That the spectators are welcomed into taking part into a ritualistic performance is made evident from the very start, with Stefan Kinsman forming a circle of brownish orange earth onto the stage amidst industrial sounds. After a brief silence and black-out, Juan Ignacio Tula energetically burst into the circle inside a Cyr wheel, his breathing amplified and echoing around the room.
A very recent artform, the Cyr wheel is one of the most spectacular and dangerous circus disciplines, with the performer spinning and contained in a slender steel hoop, his arms and legs stretched out. Both members of the innovative Compagnie Mpta (which stands for hands, feet and the head too), however, push the exploration of the different whirling and balancing possibilities offered by the Cyr wheel to its utmost limits, with pure physicality and perfect mastery. Sometimes on their own inside the wheel, sometimes together, their choreography allies precision and complicity, strength and grace.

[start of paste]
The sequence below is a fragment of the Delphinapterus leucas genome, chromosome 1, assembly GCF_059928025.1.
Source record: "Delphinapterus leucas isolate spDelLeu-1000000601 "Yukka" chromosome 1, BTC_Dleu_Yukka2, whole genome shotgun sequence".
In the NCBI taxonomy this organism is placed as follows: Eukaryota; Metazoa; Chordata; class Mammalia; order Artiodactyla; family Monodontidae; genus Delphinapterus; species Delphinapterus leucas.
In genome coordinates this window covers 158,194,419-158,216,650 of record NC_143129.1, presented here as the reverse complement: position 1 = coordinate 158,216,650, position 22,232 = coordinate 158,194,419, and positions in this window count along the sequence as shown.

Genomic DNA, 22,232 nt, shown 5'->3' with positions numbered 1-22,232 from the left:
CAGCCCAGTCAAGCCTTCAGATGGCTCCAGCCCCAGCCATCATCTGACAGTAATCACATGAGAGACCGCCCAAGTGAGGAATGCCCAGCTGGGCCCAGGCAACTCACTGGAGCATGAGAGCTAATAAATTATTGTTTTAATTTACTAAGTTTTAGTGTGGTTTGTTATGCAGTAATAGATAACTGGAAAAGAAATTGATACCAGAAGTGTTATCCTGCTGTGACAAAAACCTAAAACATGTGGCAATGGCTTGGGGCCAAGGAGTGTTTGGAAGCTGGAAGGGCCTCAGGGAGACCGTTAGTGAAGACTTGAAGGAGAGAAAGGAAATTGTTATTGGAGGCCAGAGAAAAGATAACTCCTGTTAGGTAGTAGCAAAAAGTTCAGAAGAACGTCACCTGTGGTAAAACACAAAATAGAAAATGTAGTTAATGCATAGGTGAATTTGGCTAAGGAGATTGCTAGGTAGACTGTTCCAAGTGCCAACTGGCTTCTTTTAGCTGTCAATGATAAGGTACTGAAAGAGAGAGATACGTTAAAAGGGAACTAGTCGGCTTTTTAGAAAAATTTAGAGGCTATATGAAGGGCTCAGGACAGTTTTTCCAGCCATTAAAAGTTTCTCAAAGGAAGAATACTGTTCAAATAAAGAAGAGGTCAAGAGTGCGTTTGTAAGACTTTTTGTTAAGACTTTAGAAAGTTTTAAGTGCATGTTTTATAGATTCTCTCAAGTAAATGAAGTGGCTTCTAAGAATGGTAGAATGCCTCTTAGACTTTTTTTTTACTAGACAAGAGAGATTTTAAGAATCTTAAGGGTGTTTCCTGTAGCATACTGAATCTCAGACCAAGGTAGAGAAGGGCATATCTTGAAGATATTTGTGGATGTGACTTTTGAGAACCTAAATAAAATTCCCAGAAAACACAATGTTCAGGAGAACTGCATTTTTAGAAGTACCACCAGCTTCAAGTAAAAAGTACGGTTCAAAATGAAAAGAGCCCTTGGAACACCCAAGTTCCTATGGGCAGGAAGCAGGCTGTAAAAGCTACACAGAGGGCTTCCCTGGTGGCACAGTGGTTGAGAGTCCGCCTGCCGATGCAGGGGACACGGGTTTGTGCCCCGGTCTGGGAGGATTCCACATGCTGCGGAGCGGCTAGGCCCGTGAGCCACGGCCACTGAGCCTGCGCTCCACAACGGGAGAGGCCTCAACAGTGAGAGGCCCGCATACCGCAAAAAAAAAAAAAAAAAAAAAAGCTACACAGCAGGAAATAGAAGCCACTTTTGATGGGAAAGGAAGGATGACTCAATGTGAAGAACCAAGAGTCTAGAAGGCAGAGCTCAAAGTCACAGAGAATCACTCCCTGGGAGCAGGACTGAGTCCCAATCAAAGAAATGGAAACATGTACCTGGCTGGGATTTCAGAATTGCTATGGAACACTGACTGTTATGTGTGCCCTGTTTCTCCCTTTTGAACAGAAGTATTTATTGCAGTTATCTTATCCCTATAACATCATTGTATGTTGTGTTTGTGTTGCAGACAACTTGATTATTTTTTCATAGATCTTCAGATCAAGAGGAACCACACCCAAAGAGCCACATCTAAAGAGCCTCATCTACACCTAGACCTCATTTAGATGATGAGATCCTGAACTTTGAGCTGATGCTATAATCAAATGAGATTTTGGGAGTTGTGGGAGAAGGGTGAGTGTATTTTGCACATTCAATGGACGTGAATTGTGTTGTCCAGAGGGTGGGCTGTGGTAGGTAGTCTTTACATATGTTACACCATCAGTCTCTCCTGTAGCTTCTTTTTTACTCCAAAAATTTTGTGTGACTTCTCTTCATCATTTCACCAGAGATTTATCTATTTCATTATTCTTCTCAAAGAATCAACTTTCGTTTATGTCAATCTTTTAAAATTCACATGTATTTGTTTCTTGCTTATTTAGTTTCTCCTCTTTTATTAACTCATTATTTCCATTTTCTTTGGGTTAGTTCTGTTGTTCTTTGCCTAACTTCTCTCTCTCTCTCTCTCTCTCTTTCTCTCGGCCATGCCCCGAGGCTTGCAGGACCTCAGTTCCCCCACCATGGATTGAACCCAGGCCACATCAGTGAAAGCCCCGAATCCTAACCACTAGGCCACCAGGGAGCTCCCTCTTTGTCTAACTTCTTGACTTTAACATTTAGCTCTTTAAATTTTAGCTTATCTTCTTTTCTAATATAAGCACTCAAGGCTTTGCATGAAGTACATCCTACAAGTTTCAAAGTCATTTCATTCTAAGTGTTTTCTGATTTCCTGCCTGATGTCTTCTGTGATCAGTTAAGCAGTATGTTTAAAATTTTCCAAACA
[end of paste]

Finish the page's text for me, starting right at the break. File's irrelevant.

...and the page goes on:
Their show, Santa Madera (or Sacred Wood) is not only physically mesmerising, it is also poetic and thought-provoking, leaving the viewers’ imagination run wild with ideas: is the show a comment about our relationship with objects, with power, or with religion? While the fight in the earth recalls the South American miners in Sebastian Salgado’s photographs, an imaginary walk on a sandy beach, with an audio background of birds and ocean waves, tells us about friendship, and a mundane chat reminds us of the two protagonists in “Of Mice and Men”. With its range of moods, in turn violent and tender, supported by music from Chile, Costa Rica, Italy and France, the show allies brilliant physicality and moving poetry to the delight of the audience.
In the end, the show left us more conscious of our own body and our own mind: what a powerful effect to have!